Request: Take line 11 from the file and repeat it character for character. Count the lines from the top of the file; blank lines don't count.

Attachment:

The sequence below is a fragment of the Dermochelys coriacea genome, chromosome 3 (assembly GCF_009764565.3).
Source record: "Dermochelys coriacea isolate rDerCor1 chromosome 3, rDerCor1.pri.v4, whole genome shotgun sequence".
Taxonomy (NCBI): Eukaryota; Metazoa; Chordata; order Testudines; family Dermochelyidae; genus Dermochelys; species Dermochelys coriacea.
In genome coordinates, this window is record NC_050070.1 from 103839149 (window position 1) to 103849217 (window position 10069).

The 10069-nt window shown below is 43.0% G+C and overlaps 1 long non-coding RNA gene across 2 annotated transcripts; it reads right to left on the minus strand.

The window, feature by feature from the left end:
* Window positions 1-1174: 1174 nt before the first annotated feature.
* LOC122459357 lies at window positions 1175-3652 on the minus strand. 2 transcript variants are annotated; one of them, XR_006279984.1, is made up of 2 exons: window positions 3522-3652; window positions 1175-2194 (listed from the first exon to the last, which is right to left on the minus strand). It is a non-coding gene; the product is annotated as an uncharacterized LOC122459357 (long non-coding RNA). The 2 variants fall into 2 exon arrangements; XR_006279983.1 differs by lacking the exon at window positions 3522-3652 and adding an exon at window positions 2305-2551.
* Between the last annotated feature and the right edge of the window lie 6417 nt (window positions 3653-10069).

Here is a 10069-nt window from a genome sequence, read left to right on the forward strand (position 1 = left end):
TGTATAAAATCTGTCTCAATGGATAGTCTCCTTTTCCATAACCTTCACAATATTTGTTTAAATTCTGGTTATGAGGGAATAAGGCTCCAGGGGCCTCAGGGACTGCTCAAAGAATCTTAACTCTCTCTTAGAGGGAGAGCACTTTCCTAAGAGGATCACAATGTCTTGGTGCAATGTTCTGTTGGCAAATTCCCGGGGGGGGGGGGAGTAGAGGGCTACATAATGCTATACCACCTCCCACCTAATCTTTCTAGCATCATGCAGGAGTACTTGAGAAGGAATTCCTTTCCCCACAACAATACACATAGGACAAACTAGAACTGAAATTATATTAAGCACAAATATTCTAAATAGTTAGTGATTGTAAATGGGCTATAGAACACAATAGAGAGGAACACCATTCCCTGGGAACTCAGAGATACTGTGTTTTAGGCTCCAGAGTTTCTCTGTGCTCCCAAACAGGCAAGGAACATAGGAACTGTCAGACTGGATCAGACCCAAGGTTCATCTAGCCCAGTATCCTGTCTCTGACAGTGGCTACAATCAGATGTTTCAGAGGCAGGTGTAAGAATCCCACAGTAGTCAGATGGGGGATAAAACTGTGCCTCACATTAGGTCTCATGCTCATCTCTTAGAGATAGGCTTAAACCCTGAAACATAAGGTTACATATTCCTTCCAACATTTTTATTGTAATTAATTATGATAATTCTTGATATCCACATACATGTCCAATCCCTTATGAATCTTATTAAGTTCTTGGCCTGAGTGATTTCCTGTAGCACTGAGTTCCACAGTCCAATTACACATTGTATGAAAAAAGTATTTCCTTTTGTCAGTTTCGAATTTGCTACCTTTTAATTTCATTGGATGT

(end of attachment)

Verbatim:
TGTATAAAATCTGTCTCAATGGATAGTCTCCTTTTCCATAACCTTCACAATATTTGTTTAAATTCTGGTTATGAGGGAATAAGGCTCCAGGGGCCTCAGGGACTGCTCAAAGAATCTTAACTCTCTCTTAGAGGGAGAGCACTTTCCTAAGAGGATCACAATGTCTTGGTGCAATGTTCTGTTGGCAAATTCCCGGGGGGGGGGGGAGTAGAGGGCTACATAATGCTATACCACCTCCCACCTAATCTTTCTAGCATCATGCAGGAGTACTTGAGAAGGAATTCCTTTCCCCACAACAATACACATAGGACAAACTAGAACTGAAATTATATTAAGCACAAATATTCTAAATAGTTAGTGATTGTAAATGGGCTATAGAACACAATAGAGAGGAACACCATTCCCTGGGAACTCAGAGATACTGTGTTTTAGGCTCCAGAGTTTCTCTGTGCTCCCAAACAGGCAAGGAACATAGGAACTGTCAGACTGGATCAGACCCAAGGTTCATCTAGCCCAGTATCCTGTCTCTGACAGTGGCTACAATCAGATGTTTCAGAGGCAGGTGTAAGAATCCCACAGTAGTCAGATGGGGGATAAAACTGTGCCTCACATTAGGTCTCATGCTCATCTCTTAGAGATAGGCTTAAACCCTGAAACATAAGGTTACATATTCCTTCCAACATTTTTATTGTAATTAATTATGATAATTCTTGATATCCACATACATGTCCAATCCCTTATGAATCTTATTAAGTTCTTGGCCTGAGTGATTTCCTGTAGCACTGAGTTCCACAGTCCAATTACACATTGTATGAAAAAAGTATTTCCTTTTGTCAGTTTCGAATTTGCTACCTTTTAATTTCATTGGATGT